"user:group", thus dropping most of the root  privileges.  Short
              forms "user" and ":group" are also allowed, with current user or
              group are assumed respectively. Only daemons started by the root
              user accepts this argument.

              On   Linux,   daemons   will   be   granted   CAP_IPC_LOCK   and
              CAP_NET_BIND_SERVICES before dropping root  privileges.  Daemons
              that  interact  with  a  datapath, such as ovs-vswitchd, will be
              granted two additional capabilities,  namely  CAP_NET_ADMIN  and
              CAP_NET_RAW.  The  capability change will apply even if new user
              is "root".

              On Windows, this option is not currently supported. For security
              reasons,  specifying  this  option will cause the daemon process
              not to start.

   Logging Options
              Sets logging levels.  Without any spec, sets the log  level  for
              every  module and destination to dbg.  Otherwise, spec is a list
              of words separated by spaces or commas or colons, up to one from
              each category below:

              ·      A  valid  module name, as displayed by the vlog/list com‐
                     mand on ovs-appctl(8), limits the log level change to the
                     specified module.

              ·      syslog,  console,  or file, to limit the log level change
                     to only to the system log, to the console, or to a  file,
                     respectively.   (If  --detach  is specified, ovsdb-client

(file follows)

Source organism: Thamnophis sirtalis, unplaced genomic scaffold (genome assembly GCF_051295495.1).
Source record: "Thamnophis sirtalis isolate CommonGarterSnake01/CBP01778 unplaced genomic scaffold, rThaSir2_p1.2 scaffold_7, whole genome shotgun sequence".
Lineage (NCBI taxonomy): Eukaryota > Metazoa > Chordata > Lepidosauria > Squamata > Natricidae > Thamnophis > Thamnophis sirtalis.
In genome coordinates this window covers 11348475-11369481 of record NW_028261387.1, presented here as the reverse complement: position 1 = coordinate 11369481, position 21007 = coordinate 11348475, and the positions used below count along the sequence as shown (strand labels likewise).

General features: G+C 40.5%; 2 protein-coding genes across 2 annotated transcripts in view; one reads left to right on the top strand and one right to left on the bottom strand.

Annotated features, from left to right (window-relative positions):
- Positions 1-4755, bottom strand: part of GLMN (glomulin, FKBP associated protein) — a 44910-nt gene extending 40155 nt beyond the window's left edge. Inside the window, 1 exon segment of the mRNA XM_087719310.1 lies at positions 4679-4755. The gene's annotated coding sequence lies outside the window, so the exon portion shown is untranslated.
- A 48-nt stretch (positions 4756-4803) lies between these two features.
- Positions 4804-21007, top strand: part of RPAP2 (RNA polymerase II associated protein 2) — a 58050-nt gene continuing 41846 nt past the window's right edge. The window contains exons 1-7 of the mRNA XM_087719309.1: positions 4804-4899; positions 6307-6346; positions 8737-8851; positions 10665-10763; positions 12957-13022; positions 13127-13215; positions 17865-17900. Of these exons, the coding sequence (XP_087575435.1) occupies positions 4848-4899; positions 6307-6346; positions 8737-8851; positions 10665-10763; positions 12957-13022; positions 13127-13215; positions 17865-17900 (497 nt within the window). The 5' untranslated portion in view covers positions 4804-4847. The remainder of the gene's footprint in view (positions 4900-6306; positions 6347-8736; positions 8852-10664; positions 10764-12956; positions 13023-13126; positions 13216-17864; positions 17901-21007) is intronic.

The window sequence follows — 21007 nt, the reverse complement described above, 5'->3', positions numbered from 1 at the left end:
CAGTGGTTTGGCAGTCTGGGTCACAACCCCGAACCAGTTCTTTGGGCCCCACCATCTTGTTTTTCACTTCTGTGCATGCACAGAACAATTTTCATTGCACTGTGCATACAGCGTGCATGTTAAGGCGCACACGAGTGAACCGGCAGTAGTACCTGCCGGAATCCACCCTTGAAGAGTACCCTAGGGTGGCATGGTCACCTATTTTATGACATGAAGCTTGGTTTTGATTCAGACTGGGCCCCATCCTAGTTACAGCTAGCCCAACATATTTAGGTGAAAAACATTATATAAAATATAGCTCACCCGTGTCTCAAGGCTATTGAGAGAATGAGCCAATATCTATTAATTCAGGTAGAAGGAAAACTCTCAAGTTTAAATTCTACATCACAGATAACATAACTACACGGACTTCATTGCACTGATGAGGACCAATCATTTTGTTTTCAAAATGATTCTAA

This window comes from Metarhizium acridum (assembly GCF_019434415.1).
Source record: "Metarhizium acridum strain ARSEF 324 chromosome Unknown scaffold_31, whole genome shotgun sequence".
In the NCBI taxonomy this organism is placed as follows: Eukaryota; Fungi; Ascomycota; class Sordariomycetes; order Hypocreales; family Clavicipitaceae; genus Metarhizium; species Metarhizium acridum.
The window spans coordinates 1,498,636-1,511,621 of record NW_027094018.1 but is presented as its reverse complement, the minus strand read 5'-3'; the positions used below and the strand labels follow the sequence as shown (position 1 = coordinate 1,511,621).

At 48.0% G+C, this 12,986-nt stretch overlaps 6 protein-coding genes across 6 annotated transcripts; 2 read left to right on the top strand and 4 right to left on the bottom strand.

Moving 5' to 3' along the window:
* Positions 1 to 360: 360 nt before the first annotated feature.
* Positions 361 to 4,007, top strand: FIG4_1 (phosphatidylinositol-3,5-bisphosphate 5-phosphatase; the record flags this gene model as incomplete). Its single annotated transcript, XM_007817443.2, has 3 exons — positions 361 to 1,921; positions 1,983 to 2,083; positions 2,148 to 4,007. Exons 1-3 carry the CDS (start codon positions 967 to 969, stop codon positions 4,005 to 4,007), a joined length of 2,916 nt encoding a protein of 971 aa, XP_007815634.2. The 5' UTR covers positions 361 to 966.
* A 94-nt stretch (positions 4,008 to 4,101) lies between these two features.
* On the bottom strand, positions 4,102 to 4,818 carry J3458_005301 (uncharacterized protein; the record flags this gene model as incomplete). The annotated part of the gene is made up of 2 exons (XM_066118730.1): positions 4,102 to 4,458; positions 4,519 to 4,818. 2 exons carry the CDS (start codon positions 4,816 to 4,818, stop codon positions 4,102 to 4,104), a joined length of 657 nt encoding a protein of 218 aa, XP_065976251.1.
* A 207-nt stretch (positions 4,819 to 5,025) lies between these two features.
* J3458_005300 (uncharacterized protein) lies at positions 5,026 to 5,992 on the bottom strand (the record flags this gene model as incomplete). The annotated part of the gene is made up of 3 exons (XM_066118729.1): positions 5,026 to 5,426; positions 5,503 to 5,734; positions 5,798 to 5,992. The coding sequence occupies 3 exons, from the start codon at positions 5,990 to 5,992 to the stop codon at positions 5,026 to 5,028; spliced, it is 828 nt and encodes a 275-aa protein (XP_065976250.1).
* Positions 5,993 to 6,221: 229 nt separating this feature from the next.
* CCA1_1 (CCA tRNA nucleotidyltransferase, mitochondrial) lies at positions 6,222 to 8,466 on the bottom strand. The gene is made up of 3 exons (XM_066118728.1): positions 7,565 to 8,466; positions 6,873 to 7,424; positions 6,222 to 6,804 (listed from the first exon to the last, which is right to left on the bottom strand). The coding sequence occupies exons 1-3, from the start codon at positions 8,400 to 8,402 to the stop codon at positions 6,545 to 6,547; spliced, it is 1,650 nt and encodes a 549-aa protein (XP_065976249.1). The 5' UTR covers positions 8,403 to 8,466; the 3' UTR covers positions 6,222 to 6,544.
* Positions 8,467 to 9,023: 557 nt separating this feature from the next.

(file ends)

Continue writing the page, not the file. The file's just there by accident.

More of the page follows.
closes its standard file descriptors, so logging  to  the
                     console will have no effect.)

                     On  Windows platform, syslog is accepted as a word and is
                     only useful along with the  --syslog-target  option  (the
                     word has no effect otherwise).

              ·      off,  emer,  err,  warn, info, or dbg, to control the log
                     level.  Messages of the given severity or higher will  be
                     logged,  and  messages of lower severity will be filtered
                     out.  off filters out all  messages.   See  ovs-appctl(8)
                     for a definition of each log level.

              Case is not significant within spec.

              Regardless  of  the  log  levels set for file, logging to a file
              will not take place unless --log-file  is  also  specified  (see

              For compatibility with older versions of OVS, any is accepted as
              a word but has no effect.

              Sets the maximum logging verbosity level, equivalent  to  --ver

              Sets  the  log  pattern  for  destination  to pattern.  Refer to
              ovs-appctl(8) for a description of the valid syntax for pattern.